Indian artist N S Harsha, known for combining details for everyday life with world events and images, has bagged the UK's prestigious 40,000 pound Artes Mundi Prize, in recognition of his outstanding work focusing on the human condition.
The award was presented to Harsha on Thursday night at the National Museum in Cardiff by Jack Persekian, chairman of the Judging Panel, and Chinese artist Xu Bing, also a judge and the winner of the first Artes Mundi Prize.
An accomplished story-teller, 39-year-old Harsha has turned the Indian tradition of miniature painting into a form that enables him to mix the specific with the universal.
He uses it to draw attention to the whimsical, the absurd as much as the tragic and to the internationally significant.
After collecting the prize, Harsha revealed that it was a double celebration because it was also his birthday.
"I feel numb. It's a great responsibility that's been handed to me. Everyone believes in you and I have to take my work forward from here. It gives you strength to keep on believing," Harsha, who lives and works in Mysore, said.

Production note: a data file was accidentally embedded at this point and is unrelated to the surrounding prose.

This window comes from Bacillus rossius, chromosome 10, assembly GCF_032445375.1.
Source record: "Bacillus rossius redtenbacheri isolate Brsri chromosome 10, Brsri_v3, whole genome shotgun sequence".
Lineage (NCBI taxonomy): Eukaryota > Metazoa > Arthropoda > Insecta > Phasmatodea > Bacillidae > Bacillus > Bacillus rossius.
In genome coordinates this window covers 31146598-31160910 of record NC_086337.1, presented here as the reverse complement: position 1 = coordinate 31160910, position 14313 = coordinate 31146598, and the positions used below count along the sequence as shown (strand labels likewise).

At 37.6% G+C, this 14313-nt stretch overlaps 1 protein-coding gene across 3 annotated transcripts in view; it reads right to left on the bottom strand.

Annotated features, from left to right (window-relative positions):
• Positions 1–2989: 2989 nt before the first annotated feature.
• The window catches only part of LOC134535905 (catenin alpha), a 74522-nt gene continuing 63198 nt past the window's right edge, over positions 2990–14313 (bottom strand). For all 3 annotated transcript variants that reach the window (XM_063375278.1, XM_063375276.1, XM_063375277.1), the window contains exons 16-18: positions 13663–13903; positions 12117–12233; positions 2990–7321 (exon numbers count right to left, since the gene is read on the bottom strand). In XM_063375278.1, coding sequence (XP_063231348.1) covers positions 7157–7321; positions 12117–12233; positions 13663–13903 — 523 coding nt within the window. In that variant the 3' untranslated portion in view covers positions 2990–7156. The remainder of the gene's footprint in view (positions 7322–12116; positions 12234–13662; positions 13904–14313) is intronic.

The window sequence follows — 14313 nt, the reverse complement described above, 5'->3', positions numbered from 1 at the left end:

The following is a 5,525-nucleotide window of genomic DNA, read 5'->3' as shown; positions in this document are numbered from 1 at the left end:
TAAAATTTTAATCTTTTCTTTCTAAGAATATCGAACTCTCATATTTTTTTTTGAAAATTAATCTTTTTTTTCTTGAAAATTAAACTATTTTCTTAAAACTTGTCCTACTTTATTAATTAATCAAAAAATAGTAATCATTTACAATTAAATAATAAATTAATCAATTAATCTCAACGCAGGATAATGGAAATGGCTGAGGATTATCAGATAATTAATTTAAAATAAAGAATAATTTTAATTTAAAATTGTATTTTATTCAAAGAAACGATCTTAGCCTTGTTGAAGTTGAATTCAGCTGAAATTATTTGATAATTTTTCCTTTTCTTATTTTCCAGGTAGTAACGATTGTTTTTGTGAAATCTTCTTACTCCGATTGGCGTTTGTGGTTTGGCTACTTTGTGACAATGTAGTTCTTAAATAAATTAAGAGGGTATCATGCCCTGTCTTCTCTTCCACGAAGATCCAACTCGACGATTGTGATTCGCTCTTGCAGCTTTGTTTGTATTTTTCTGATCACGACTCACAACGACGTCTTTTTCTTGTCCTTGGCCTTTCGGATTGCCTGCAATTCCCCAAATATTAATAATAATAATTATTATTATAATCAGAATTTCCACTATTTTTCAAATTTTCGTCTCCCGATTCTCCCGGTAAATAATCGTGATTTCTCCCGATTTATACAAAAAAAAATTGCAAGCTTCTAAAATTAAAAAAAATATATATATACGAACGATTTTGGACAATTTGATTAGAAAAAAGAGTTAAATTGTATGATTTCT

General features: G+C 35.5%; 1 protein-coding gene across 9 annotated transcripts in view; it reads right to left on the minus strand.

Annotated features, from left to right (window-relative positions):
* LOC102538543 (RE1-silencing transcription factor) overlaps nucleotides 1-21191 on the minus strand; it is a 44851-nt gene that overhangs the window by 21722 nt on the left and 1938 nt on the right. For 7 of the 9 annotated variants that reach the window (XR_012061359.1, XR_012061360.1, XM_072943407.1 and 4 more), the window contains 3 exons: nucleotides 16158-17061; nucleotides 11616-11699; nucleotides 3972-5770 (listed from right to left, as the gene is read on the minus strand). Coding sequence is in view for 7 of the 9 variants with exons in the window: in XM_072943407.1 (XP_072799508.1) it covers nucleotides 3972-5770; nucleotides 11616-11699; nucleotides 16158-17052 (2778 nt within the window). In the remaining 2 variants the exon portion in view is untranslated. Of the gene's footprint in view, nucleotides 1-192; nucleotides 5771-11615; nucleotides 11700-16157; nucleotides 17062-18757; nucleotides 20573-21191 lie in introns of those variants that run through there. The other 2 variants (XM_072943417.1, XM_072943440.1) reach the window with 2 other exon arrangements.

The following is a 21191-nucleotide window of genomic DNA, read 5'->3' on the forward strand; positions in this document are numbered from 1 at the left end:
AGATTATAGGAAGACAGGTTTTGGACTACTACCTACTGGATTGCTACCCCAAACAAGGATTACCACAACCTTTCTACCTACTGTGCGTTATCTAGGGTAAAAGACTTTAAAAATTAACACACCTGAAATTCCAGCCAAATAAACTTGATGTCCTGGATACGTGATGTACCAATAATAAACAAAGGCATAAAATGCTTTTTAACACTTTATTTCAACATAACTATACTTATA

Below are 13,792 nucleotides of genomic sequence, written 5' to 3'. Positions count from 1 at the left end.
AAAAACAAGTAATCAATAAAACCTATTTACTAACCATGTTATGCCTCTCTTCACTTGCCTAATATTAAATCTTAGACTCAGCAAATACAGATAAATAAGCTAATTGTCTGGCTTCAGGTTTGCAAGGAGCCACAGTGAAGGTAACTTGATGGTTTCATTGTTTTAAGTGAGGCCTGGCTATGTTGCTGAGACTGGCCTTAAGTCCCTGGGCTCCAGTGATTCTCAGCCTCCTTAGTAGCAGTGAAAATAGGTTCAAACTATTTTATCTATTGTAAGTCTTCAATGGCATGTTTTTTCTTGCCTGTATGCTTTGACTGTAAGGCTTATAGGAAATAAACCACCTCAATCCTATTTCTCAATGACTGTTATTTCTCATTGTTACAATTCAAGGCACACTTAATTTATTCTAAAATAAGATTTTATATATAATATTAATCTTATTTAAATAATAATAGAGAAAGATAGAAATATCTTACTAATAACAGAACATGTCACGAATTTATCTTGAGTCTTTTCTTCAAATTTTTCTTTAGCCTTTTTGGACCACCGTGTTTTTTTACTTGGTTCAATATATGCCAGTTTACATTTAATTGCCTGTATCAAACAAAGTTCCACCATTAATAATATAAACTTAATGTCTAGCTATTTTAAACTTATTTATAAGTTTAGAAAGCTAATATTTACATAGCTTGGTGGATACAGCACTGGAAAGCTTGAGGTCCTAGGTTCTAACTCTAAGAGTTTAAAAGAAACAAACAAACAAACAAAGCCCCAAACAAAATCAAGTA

The artist plans to share some of his prize money with the arts community, although he said he had not had time to think about how he will use his prize.
Harsha studied painting at the Faculty of Fine Arts in Baroda in 1995.
Since then he has taken part in a variety of collaborative projects and exhibitions internationally, including the Singapore Biennale 2006, the 2nd Fukuoaka Asian Art Triennial 2002 and the Asia Pacific Triennial of contemporary Arts, Australia 1999.
Awarded every two years, the Artes Mundi Prize is the largest international art prize in Britain and one of the largest art prizes in the world.